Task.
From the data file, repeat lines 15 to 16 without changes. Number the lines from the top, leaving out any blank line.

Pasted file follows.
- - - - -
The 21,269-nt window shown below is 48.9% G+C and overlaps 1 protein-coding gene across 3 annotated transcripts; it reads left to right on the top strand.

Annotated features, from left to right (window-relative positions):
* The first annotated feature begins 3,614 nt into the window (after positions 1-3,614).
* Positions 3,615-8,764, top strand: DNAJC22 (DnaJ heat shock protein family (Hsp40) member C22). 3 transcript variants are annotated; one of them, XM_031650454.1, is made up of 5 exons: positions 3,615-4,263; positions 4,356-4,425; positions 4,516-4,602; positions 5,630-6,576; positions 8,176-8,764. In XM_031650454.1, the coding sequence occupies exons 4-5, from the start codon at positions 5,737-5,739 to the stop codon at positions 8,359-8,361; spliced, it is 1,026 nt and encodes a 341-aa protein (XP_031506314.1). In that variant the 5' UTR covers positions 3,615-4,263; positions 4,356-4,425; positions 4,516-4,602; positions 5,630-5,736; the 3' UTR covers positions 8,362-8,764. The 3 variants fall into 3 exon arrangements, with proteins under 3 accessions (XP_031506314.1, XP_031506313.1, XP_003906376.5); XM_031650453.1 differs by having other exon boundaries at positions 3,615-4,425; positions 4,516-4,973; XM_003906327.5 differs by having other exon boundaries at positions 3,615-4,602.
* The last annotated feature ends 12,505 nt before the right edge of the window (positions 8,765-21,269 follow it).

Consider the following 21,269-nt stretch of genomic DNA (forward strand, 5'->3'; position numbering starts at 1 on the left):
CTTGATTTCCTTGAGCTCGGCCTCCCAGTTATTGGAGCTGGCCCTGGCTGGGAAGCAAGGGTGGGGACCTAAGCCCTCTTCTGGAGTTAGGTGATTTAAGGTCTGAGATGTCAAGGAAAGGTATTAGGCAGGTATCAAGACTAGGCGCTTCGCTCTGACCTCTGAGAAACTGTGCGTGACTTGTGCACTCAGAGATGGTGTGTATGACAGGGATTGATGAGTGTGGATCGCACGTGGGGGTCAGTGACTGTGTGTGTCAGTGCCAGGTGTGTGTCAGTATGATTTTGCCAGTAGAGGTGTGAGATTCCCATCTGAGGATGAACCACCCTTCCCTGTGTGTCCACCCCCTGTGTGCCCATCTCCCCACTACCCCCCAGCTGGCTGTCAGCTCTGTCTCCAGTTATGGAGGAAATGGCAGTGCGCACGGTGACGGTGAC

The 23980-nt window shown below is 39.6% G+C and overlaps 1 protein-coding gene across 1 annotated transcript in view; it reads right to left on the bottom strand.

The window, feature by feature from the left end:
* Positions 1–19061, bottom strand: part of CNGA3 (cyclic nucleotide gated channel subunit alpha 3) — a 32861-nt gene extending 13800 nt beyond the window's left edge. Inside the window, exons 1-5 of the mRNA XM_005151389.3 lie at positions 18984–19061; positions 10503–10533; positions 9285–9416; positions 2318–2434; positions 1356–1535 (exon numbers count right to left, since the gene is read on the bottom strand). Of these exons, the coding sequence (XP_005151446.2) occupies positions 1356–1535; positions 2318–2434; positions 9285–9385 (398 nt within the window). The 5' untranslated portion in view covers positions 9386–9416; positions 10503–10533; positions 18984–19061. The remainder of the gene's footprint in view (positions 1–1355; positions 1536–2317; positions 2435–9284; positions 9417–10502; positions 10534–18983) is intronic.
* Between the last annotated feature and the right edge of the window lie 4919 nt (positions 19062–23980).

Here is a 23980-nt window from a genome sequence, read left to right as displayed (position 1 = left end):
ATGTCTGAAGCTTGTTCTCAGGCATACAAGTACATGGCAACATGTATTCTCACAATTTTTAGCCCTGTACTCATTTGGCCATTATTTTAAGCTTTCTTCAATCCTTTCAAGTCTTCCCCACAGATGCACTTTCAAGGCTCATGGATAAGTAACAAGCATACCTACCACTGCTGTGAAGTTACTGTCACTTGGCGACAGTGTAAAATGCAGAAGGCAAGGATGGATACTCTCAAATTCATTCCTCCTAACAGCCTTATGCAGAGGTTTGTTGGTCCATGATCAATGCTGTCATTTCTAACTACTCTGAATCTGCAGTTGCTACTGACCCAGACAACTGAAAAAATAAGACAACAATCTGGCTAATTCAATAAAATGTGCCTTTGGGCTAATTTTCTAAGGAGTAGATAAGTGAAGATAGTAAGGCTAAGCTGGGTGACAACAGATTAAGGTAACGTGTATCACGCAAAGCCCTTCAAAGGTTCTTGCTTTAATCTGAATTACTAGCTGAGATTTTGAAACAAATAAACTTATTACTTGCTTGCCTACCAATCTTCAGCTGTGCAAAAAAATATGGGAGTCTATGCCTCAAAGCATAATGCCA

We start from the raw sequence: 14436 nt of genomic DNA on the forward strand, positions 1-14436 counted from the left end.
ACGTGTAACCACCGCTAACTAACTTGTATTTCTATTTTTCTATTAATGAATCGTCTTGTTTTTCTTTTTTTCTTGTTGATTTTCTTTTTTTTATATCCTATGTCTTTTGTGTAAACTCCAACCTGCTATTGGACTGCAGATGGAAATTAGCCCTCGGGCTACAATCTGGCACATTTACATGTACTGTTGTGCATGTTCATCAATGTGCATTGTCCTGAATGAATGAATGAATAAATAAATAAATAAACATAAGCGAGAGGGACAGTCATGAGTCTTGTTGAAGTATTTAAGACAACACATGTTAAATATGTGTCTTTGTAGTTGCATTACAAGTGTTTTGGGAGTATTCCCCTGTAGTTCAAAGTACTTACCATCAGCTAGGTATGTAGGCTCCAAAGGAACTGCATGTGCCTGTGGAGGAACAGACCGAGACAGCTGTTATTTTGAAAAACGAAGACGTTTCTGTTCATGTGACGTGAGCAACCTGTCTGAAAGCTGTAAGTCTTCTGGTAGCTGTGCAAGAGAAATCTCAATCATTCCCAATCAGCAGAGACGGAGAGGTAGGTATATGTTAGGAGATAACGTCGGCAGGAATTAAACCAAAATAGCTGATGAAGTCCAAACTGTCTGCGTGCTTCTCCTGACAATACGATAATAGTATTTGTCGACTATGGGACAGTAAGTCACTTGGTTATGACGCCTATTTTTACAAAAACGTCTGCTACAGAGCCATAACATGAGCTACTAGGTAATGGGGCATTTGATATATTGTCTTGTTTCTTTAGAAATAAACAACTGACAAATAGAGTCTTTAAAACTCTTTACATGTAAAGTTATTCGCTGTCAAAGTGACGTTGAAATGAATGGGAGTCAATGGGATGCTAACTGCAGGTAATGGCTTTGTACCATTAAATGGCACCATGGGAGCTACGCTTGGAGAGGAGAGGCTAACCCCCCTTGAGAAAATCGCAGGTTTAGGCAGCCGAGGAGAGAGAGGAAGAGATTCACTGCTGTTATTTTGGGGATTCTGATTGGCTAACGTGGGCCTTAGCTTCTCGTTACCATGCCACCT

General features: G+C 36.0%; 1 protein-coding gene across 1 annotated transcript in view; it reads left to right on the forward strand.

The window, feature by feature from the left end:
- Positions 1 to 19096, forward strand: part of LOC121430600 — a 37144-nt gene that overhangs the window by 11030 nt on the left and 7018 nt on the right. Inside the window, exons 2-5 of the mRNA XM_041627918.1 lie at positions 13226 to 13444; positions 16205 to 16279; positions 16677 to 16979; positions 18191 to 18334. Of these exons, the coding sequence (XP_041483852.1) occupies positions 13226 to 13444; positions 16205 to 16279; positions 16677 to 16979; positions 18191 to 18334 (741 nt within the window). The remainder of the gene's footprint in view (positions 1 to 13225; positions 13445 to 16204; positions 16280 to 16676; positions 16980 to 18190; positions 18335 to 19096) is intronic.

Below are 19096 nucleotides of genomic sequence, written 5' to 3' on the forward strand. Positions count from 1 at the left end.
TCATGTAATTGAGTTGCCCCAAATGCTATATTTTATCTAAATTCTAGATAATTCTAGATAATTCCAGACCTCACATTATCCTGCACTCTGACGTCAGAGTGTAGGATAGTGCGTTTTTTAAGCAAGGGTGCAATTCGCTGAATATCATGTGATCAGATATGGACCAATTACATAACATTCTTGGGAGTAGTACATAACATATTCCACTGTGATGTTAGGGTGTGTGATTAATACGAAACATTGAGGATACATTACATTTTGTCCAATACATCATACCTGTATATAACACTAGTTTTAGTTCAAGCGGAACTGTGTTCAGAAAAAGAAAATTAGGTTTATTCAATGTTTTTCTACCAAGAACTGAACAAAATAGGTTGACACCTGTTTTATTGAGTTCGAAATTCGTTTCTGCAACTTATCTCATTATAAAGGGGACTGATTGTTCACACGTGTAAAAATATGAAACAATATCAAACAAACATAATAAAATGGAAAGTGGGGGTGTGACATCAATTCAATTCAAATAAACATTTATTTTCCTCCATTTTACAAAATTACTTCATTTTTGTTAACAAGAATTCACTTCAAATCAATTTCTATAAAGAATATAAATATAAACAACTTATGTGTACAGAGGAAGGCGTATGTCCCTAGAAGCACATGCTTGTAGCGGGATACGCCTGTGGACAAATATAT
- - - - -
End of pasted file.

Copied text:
ACGTGTAACCACCGCTAACTAACTTGTATTTCTATTTTTCTATTAATGAATCGTCTTGTTTTTCTTTTTTTCTTGTTGATTTTCTTTTTTTTATATCCTATGTCTTTTGTGTAAACTCCAACCTGCTATTGGACTGCAGATGGAAATTAGCCCTCGGGCTACAATCTGGCACATTTACATGTACTGTTGTGCATGTTCATCAATGTGCATTGTCCTGAATGAATGAATGAATAAATAAATAAATAAACATAAGCGAGAGGGACAGTCATGAGTCTTGTTGAAGTATTTAAGACAACACATGTTAAATATGTGTCTTTGTAGTTGCATTACAAGTGTTTTGGGAGTATTCCCCTGTAGTTCAAAGTACTTACCATCAGCTAGGTATGTAGGCTCCAAAGGAACTGCATGTGCCTGTGGAGGAACAGACCGAGACAGCTGTTATTTTGAAAAACGAAGACGTTTCTGTTCATGTGACGTGAGCAACCTGTCTGAAAGCTGTAAGTCTTCTGGTAGCTGTGCAAGAGAAATCTCAATCATTCCCAATCAGCAGAGACGGAGAGGTAGGTATATGTTAGGAGATAACGTCGGCAGGAATTAAACCAAAATAGCTGATGAAGTCCAAACTGTCTGCGTGCTTCTCCTGACAATACGATAATAGTATTTGTCGACTATGGGACAGTAAGTCACTTGGTTATGACGCCTATTTTTACAAAAACGTCTGCTACAGAGCCATAACATGAGCTACTAGGTAATGGGGCATTTGATATATTGTCTTGTTTCTTTAGAAATAAACAACTGACAAATAGAGTCTTTAAAACTCTTTACATGTAAAGTTATTCGCTGTCAAAGTGACGTTGAAATGAATGGGAGTCAATGGGATGCTAACTGCAGGTAATGGCTTTGTACCATTAAATGGCACCATGGGAGCTACGCTTGGAGAGGAGAGGCTAACCCCCCTTGAGAAAATCGCAGGTTTAGGCAGCCGAGGAGAGAGAGGAAGAGATTCACTGCTGTTATTTTGGGGATTCTGATTGGCTAACGTGGGCCTTAGCTTCTCGTTACCATGCCACCT

General features: G+C 36.0%; 1 protein-coding gene across 1 annotated transcript in view; it reads left to right on the forward strand.